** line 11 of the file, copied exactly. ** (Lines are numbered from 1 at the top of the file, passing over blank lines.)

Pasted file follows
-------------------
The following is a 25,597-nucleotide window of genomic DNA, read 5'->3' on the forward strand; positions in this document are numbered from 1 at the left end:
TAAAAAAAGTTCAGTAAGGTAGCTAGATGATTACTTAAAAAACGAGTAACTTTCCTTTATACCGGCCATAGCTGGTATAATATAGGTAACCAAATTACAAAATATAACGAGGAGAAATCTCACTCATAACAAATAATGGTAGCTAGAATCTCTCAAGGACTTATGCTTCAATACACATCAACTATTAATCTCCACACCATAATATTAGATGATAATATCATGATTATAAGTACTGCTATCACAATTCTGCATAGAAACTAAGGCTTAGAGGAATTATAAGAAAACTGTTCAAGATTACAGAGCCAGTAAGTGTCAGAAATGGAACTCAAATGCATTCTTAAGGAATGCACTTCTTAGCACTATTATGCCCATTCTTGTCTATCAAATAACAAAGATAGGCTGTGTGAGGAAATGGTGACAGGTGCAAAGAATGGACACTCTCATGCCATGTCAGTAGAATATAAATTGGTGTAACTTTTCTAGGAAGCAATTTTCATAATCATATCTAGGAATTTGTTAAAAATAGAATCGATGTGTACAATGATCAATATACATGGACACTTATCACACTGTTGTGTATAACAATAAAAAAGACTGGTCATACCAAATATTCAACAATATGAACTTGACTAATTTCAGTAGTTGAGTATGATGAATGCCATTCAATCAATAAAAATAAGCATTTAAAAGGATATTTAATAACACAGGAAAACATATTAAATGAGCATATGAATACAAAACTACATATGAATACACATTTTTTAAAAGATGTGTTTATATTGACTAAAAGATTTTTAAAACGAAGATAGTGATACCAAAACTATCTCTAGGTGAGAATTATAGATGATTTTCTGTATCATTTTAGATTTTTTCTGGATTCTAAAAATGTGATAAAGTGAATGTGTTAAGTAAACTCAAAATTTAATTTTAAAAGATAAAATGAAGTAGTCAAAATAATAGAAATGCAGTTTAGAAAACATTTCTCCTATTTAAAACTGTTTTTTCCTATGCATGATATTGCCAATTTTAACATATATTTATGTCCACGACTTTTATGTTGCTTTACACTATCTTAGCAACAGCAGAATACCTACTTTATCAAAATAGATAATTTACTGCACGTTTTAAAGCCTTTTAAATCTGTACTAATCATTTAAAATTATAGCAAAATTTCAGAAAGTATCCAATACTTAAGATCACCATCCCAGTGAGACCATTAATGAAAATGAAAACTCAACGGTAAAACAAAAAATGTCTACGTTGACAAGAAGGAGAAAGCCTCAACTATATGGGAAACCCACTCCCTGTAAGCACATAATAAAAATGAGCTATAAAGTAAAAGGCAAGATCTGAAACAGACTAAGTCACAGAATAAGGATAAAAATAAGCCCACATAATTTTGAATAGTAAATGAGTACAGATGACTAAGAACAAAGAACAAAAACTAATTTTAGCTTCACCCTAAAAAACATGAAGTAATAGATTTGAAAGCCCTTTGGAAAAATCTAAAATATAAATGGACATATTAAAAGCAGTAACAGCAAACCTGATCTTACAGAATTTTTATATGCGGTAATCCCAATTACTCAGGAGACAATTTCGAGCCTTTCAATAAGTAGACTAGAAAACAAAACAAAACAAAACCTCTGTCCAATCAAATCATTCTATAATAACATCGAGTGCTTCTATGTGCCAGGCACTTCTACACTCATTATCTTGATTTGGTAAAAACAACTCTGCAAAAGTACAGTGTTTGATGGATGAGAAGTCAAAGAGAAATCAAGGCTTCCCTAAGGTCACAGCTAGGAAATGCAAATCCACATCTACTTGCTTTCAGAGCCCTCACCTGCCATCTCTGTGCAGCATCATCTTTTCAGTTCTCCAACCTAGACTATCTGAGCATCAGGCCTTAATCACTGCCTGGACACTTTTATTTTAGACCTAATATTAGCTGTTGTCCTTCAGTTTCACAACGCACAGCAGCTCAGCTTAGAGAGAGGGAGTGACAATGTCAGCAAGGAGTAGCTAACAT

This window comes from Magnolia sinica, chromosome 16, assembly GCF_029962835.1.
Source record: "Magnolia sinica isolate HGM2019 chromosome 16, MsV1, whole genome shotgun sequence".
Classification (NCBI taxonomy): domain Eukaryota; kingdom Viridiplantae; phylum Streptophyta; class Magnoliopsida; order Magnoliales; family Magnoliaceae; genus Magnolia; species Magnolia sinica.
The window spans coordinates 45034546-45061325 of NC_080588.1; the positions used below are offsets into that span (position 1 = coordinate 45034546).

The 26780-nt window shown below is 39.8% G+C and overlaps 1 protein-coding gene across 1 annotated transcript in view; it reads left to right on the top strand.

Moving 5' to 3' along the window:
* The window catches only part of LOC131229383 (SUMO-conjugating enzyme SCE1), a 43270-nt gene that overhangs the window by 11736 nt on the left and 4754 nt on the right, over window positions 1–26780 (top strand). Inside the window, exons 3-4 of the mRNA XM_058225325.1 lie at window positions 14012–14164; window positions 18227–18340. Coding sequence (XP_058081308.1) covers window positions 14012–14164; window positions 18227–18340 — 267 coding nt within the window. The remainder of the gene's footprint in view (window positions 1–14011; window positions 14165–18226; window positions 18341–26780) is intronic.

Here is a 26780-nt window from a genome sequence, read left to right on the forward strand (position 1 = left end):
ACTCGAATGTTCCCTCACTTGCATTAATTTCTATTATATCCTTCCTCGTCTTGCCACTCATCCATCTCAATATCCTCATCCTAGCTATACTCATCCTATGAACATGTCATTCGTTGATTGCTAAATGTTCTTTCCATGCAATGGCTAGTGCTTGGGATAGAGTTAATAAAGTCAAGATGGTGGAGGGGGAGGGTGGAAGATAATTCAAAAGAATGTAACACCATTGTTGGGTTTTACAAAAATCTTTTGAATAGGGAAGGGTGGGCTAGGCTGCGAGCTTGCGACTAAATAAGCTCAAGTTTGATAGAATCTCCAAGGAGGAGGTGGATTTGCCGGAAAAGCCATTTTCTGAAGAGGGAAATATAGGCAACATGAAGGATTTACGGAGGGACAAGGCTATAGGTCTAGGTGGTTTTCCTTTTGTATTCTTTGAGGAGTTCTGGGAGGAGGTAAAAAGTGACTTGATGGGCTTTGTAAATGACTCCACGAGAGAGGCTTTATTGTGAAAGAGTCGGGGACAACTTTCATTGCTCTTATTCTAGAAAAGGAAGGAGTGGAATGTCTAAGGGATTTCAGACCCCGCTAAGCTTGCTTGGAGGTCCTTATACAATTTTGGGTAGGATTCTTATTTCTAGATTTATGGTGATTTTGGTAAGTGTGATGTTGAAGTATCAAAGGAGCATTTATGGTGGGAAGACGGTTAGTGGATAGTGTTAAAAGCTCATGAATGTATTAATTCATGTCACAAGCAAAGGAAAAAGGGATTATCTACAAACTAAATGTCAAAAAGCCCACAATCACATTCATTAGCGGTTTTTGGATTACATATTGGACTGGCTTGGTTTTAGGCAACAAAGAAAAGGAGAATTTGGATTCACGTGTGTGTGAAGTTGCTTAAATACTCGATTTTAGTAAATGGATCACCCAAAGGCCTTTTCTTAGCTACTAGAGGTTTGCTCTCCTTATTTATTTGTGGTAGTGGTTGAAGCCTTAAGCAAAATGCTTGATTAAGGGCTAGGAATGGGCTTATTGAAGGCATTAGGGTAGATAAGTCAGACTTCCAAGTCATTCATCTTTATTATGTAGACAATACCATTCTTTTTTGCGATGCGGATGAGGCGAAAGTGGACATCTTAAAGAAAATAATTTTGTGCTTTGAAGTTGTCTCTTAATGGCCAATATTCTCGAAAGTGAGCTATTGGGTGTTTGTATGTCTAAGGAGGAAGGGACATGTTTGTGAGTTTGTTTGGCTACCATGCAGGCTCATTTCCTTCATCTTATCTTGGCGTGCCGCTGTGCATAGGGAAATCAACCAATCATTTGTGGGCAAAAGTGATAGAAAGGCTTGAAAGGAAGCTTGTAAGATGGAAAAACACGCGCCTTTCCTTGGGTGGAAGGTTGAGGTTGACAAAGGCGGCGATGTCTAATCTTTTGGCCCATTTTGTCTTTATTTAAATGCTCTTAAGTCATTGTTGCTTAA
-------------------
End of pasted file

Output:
ACTCGAATGTTCCCTCACTTGCATTAATTTCTATTATATCCTTCCTCGTCTTGCCACTCATCCATCTCAATATCCTCATCCTAGCTATACTCATCCTATGAACATGTCATTCGTTGATTGCTAAATGTTCTTTCCATGCAATGGCTAGTGCTTGGGATAGAGTTAATAAAGTCAAGATGGTGGAGGGGGAGGGTGGAAGATAATTCAAAAGAATGTAACACCATTGTTGGGTTTTACAAAAATCTTTTGAATAGGGAAGGGTGGGCTAGGCTGCGAGCTTGCGACTAAATAAGCTCAAGTTTGATAGAATCTCCAAGGAGGAGGTGGATTTGCCGGAAAAGCCATTTTCTGAAGAGGGAAATATAGGCAACATGAAGGATTTACGGAGGGACAAGGCTATAGGTCTAGGTGGTTTTCCTTTTGTATTCTTTGAGGAGTTCTGGGAGGAGGTAAAAAGTGACTTGATGGGCTTTGTAAATGACTCCACGAGAGAGGCTTTATTGTGAAAGAGTCGGGGACAACTTTCATTGCTCTTATTCTAGAAAAGGAAGGAGTGGAATGTCTAAGGGATTTCAGACCCCGCTAAGCTTGCTTGGAGGTCCTTATACAATTTTGGGTAGGATTCTTATTTCTAGATTTATGGTGATTTTGGTAAGTGTGATGTTGAAGTATCAAAGGAGCATTTATGGTGGGAAGACGGTTAGTGGATAGTGTTAAAAGCTCATGAATGTATTAATTCATGTCACAAGCAAAGGAAAAAGGGATTATCTACAAACTAAATGTCAAAAAGCCCACAATCACATTCATTAGCGGTTTTTGGATTACATATTGGACTGGCTTGGTTTTAGGCAACAAAGAAAAGGAGAATTTGGATTCACGTGTGTGTGAAGTTGCTTAAATACTCGATTTTAGTAAATGGATCACCCAAAGGCCTTTTCTTAGCTACTAGAGGTTTGCTCTCCTTATTTATTTGTGGTAGTGGTTGAAGCCTTAAGCAAAATGCTTGATTAAGGGCTAGGAATGGGCTTATTGAAGGCATTAGGGTAGATAAGTCAGACTTCCAAGTCATTCATCTTTATTATGTAGACAATACCATTCTTTTTTGCGATGCGGATGAGGCGAAAGTGGACATCTTAAAGAAAATAATTTTGTGCTTTGAAGTTGTCTCTTAATGGCCAATATTCTCGAAAGTGAGCTATTGGGTGTTTGTATGTCTAAGGAGGAAGGGACATGTTTGTGAGTTTGTTTGGCTACCATGCAGGCTCATTTCCTTCATCTTATCTTGGCGTGCCGCTGTGCATAGGGAAATCAACCAATCATTTGTGGGCAAAAGTGATAGAAAGGCTTGAAAGGAAGCTTGTAAGATGGAAAAACACGCGCCTTTCCTTGGGTGGAAGGTTGAGGTTGACAAAGGCGGCGATGTCTAATCTTTTGGCCCATTTTGTCTTTATTTAAATGCTCTTAAGTCATTGTTGCTTAA